Thank goodness that we have the fearless tribunes of the liberal media to warn us when evildoers threaten. Anne Applebaum comes through today, picking up her pen to fight back against a terrible injustice related to American detention practices against suspected terrorists.

What is it that has our fearless crusader so irate? It isn't the practice of rendition, sending prisoners who have never recieved judicial proceedings to other countries so they can be tortured. It isn't the fact, well explained by Juan Cole, that the very existence of the Guantanamo prison, outside US territory in a legal no man's land, was designed as an assault against the rule of law. Applebaum probably is well aware that over 100 people have died in US custody, and that at least 27 of these deaths were ruled to be homicides by our own medical examiners, but in her outrage over a far greater offense, this fact is never mentioned in her column. She understands that people disappear into this system for years, never charged with any crime, unable to contact family or lawyers, without any legal rights, but this is a secondary problem. She is also aware, and does mention, that the legacy of torture, disappearances, and lawlessness perpetrated under Bush is angering millions of Muslims formerly friendly to us, and is more likely to cause than prevent future terrorist attacks.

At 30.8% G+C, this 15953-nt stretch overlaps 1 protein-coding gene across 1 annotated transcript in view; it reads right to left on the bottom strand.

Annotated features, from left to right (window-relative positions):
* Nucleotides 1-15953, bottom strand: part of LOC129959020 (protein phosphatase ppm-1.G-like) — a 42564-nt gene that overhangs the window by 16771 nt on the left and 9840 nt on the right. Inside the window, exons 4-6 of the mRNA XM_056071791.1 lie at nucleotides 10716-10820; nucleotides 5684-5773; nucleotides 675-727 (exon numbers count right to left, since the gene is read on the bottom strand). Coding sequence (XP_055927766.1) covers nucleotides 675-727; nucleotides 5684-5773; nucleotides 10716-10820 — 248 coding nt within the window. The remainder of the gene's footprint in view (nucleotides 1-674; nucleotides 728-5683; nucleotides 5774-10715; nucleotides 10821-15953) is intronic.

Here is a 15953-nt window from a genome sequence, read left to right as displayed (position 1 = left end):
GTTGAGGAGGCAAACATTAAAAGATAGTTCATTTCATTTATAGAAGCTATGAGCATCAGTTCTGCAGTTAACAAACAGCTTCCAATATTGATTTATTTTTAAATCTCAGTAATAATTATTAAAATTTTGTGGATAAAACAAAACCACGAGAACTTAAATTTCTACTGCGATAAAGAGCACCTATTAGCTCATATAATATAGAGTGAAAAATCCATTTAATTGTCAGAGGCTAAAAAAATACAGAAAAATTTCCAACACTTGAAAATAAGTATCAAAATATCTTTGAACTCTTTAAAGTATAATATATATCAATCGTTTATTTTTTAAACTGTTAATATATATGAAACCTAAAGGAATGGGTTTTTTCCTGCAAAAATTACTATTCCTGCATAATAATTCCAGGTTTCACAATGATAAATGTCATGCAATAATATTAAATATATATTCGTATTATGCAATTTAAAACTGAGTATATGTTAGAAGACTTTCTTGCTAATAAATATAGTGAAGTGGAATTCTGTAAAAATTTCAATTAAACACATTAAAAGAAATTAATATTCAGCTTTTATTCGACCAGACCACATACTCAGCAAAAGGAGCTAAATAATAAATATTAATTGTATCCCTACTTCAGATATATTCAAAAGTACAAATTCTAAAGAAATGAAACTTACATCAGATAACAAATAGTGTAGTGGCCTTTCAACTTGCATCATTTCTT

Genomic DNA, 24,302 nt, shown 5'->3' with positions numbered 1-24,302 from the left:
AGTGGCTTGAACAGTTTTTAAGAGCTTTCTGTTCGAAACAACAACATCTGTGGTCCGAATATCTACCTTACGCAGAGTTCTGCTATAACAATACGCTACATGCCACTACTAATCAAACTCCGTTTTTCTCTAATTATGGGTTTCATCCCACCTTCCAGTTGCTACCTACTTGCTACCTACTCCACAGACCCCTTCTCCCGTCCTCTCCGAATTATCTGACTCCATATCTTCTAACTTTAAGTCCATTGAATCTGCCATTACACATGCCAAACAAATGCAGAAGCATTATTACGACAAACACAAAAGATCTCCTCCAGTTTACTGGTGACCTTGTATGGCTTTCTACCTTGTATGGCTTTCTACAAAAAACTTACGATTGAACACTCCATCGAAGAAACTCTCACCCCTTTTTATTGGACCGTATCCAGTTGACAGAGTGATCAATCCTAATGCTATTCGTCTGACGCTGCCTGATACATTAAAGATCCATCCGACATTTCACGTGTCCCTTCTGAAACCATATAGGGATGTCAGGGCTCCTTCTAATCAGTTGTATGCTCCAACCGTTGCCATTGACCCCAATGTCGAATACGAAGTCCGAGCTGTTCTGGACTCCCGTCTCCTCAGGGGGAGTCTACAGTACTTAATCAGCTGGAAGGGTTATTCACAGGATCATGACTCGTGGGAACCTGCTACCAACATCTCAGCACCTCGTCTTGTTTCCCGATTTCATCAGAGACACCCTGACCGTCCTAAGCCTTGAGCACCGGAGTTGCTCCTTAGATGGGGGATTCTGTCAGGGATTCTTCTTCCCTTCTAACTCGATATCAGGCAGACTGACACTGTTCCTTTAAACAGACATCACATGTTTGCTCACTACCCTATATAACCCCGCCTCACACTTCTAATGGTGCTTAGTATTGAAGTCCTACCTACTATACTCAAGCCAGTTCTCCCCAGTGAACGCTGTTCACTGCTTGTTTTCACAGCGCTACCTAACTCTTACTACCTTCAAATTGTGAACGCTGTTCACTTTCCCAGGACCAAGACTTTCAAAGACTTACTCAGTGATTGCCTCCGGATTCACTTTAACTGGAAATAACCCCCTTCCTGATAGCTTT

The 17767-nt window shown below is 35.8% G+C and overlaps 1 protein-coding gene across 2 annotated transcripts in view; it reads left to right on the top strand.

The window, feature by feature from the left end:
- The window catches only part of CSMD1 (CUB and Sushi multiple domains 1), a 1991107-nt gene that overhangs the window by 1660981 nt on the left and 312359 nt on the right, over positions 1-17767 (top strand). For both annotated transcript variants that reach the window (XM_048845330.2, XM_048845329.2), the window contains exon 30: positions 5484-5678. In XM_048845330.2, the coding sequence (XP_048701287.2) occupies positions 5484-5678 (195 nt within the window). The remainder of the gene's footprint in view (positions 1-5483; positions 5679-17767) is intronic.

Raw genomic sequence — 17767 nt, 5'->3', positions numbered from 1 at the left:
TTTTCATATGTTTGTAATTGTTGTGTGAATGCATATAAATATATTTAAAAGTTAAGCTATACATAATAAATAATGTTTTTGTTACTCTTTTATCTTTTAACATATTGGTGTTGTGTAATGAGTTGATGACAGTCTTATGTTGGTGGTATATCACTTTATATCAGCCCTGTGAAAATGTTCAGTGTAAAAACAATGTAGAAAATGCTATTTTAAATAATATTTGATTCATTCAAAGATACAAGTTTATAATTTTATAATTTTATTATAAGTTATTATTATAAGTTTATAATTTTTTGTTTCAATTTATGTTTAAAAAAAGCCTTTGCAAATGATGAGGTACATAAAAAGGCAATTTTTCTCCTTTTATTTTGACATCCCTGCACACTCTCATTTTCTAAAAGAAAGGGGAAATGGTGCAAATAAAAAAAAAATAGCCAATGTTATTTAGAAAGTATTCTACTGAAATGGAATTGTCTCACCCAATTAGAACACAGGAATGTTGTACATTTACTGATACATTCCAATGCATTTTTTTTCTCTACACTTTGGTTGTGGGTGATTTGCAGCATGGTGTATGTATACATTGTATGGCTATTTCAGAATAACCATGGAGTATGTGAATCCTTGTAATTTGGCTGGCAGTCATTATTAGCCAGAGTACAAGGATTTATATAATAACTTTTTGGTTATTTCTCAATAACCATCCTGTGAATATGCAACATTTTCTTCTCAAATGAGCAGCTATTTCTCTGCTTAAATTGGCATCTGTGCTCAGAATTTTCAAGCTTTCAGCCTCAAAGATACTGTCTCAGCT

Like the heroic truthseeker she is, Applebaum has brushed aside all these minor distractions to write a column which focuses squarely on the true outrage: Amnesty International actually used a Naughty Word in describing this system. The use of that Naughty Word has entirely discredited all information in their report, although Applebaum certainly doesn't point to any inaccuracies, and nobody else seems to. Why, any report using that wicked Naughty Word (although it seems the Bad Word wasn't used in the report itself, but in a press release) is so irrelevant that the Bush administration won't even have to pick out a few Sergeants and Privates to throw to public opinion, and what a tragedy that is.

Sleep well America. Your press corps may no longer care about freedom, corruption, or the rule of law, but they stand ready to protect you from naughty words, runaway brides, and weird over the hill pop stars.
Tuesday, June 07, 2005
Coo Coo Coo Choo, Mrs Robinson

The great Anne Bancroft, Mrs Mel Brooks in real life but eternally Mrs Robinson to movie lovers and all Baby Boomers, is dead at 73.